04 Apr TC Debbie – one of Queensland’s worst cyclones
Posted at 17:02h in Weather News 0 Comments
A week ago, newsfeed’s and media pages were being bombarded by Debbie as she took centre stage across global news. Debbie crossed the Queensland Central Coast 7 days ago, and while her devastation is still being felt, her impacts are still lingering and her heartache still present… there is a certain specialty about Debbie that we believe needs to be honoured as her raw officially recorded details will go down in history making her one of Queensland’s worst tropical systems. Above image via NASA.
Severe Tropical Cyclone Debbie made landfall over Hayman Island during mid morning between 8:45am and 9:30am on March 28th (last Tuesday) as a Category 4 system. Debbie then continued on a slow gruelling track where mainland landfall was recorded at about 1pm just to the West of Airlie Beach. Debbie became the first Cyclone to make landfall in the 2016-17 Tropical Season. Debbie also become the first Cyclone to make landfall in Queensland since Nathan in March 2015 (2 years, 1 week earlier). Debbie is also the fourth system in a row (Ita 2014, Marcia 2015, Nathan 2015) to make landfall at Category 4 strength or higher.
So what makes Debbie so insane? why is she being compared with Yasi, Larry, Marcia, Tracy and Oswald? Its virtually impossible to compare damage bills at the moment. Yasi tops all with $4.8-5B in damages, Oswald $2.28B, Larry $1.45B, Tracy $1.1B (1974), Marcia $800M. It will take a while for insurances to do their work and tourism industries to assess losses along with flood damage but initial estimates put Debbie at more than $1B and possibly higher (sitting somewhere between Larry and Oswald).
So apart from category and raw money, what other numbers does Debbie hold claim to?
Debbie officially recorded the strongest wind gust in Queensland, and second strongest in Australian history with a 263km/h wind gust observed at Hamilton Island. Unofficially, estimated winds from Yasi at South Mission Beach of 285km/h may have trumped Debbie. For argument sake, the strongest won’t be challenged – Barrow Island 408km/h during Severe TC Olivia 1996. Hamilton Island also saw wind gusts of more than 20okm/h for virtually 6hrs straight from 8am to 2pm roughly, and apart from the odd “low” gust, winds gusted to more than 150km/h for the best part of 15hrs straight (12:50am to 4pm).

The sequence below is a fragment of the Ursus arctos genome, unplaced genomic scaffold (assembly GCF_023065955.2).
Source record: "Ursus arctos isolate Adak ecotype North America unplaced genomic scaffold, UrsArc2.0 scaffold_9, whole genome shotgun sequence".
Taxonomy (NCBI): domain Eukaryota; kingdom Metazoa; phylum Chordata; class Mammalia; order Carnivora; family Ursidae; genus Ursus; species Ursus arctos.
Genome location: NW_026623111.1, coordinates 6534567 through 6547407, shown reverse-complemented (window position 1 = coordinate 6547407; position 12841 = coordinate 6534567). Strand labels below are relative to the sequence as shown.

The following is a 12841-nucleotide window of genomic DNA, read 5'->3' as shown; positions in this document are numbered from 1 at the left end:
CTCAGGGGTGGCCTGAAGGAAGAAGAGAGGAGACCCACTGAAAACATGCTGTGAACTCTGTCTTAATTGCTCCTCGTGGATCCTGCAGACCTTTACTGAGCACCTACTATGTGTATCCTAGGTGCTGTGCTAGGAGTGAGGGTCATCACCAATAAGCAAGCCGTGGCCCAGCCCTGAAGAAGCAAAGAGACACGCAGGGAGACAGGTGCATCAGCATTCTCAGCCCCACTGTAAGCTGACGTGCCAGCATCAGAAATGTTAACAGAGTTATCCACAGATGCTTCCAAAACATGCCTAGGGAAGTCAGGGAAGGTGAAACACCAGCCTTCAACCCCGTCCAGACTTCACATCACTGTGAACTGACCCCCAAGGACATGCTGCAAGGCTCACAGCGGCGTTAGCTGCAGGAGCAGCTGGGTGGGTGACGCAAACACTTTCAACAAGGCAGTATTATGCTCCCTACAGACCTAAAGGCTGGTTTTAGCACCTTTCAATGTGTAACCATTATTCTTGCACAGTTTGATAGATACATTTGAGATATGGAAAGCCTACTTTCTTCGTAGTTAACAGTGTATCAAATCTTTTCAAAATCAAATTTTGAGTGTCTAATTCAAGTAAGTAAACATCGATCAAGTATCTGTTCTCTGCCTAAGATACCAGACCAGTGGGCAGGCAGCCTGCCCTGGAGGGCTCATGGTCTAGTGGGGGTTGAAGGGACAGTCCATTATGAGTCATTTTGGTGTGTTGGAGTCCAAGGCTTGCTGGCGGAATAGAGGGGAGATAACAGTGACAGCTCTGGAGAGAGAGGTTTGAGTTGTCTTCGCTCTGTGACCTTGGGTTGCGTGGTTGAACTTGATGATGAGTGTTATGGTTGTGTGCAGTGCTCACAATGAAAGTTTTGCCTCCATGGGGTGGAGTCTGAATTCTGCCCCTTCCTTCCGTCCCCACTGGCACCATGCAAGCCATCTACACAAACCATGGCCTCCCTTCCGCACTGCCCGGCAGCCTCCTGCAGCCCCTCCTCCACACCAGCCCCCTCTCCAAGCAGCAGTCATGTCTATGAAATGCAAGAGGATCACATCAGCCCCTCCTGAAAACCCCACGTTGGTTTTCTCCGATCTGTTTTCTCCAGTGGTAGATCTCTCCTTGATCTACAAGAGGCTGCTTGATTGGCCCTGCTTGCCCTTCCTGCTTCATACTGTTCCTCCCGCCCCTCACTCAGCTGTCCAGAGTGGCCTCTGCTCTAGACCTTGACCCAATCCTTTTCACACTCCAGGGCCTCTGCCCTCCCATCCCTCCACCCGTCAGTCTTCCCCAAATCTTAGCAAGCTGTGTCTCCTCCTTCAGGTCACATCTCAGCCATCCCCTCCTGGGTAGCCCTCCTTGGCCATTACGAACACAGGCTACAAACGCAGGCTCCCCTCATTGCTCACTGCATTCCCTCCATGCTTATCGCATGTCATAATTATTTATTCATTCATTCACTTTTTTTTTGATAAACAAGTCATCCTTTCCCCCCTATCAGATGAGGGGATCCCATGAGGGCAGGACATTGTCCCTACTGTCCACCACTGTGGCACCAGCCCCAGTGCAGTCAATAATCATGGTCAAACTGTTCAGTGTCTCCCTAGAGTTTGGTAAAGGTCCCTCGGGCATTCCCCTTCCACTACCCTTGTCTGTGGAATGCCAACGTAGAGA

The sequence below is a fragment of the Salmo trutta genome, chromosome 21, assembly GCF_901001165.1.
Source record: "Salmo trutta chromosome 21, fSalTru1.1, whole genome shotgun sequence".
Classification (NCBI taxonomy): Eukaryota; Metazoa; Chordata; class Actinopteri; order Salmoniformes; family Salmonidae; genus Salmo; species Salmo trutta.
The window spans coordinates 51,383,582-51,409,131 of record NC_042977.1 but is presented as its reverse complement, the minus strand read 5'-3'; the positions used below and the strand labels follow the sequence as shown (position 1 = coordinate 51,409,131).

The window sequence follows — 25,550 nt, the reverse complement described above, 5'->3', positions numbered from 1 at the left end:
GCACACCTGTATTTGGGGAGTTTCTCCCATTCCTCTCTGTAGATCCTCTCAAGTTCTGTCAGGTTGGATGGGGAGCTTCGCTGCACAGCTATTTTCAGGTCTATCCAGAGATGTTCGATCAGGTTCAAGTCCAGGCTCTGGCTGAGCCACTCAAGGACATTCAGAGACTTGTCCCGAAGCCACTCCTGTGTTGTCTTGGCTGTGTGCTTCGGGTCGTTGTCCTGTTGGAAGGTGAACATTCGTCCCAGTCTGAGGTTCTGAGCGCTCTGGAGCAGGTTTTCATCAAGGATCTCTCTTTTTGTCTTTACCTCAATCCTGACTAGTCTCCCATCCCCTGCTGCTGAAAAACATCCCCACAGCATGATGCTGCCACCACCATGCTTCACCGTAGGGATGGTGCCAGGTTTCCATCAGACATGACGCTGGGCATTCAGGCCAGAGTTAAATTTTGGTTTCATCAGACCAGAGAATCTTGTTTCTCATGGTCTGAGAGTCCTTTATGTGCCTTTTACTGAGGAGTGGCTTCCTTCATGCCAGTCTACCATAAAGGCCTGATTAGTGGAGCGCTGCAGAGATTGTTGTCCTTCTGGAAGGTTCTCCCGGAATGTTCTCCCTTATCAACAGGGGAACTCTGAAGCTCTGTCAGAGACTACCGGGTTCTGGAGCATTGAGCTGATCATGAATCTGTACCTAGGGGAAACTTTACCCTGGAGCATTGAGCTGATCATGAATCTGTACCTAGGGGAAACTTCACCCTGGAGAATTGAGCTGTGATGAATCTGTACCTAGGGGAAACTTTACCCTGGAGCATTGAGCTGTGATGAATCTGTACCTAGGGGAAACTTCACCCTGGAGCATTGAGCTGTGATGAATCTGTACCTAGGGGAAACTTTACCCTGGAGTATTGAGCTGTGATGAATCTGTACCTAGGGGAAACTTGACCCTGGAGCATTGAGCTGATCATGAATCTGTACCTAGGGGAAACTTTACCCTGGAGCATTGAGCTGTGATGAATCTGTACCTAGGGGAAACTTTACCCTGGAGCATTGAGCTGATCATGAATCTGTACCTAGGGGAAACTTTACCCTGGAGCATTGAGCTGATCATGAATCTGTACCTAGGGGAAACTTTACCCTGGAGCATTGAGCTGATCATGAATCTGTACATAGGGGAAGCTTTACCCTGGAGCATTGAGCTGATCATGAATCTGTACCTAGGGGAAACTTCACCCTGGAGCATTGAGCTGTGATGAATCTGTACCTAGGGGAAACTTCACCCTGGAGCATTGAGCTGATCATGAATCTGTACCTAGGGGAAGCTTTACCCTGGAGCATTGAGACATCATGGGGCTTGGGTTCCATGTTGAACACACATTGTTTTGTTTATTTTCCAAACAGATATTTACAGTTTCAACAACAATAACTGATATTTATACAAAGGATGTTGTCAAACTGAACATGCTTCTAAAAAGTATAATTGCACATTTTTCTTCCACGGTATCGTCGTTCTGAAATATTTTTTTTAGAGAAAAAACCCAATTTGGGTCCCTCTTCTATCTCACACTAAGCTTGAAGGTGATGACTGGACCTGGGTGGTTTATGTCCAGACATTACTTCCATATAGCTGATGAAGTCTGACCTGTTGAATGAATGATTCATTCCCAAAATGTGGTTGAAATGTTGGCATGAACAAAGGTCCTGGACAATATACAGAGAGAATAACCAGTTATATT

Unofficial reports out of Airlie Beach saw winds to 240km/h and unofficial estimations of 125-160km/h at Collinsville, while officially Proserpine recorded 165km/h winds, Bowen 148km/h, Double Island Point 124km/h, 100-120km/h across South-East QLD, Coastal parts of the Wide Bay and Capricornia and across the Central Highlands.
Somewhat related to the winds, was Debbie’s overall size. During Debbie’s very early stages of life, the system measured in the vicinity of 1300km from the NW outer bands to the South-East outer bands which is a phenomenally large size (potentially second in size behind Yasi). When Debbie first developed an eye, it was roughly 100-120km in diameter also which is huge. Upon landfall, luckily the overall size dropped to about 400km and the eye size dropped to about 35km in diameter which meant the wind swath was far less.
Many cyclones produce phenomenal rainfall totals, especially the Coastal trackers such as Debbie and Oswald. While Debbie’s numbers aren’t the worst overall, they are certainly challenging the worst over a 48hr period. The only thing different between Oswald and Debbie would be Oswald was across 4 days not 2-3, and Oswald’s ridiculously high totals were far more widespread whereas Debbie’s widespread totals were more manageable and there were pockets of insanity.
Top 10 Rainfall (mm):
Mt William 1328
Clarke Range2 1157
Clarke Range 1023
Marian Weir 907
Upper Springbrook 896
Crystal Brook 881
Upper Finch Hatton 809
Highest Daily Totals (mm):
Clarke Range2 646
Upper Springbrook 602
Mt William 568
Clarke Range 535
Couchy Creek 507
Boat Harbour 478
Mt William 470
Terania Creek 466
Highest 2 day totals (mm):
Mt William 1038
Clarke Range2 986
Upper Springbrook 890
Clarke Range 861
Flood records were also not only broken by smashed by Debbie. Rockhampton is on the brink of recording its third highest level for the Fitzroy ever, while Murwillumbah, Uki and Lismore’s 1954 record for the Tweed was obliterated by up to a metre or more. The Logan and Albert River’s challenged the 1887 record in Logan and the Northern Gold Coast while Beaudesert went 6m above major smashing the 1991 record by more than 1m. This widespread flooding has unfortunately impacted many people and tragically also taken lives from us. Any cyclone with a major damage bill is bad, but one that takes lives is worse and we feel for the family and friends who have to deal with their grief. Our thoughts go out to them through a very very difficult time.
Whether or not Debbie’s numbers stack up against the worst of the worst, her overall impact will be longly regarded as something significant not only in Queensland, but Australian’s weather. Her impacts will be felt through millions of households for a long period of time and her name will forever be remembered like the monsters mentioned earlier in this blog.
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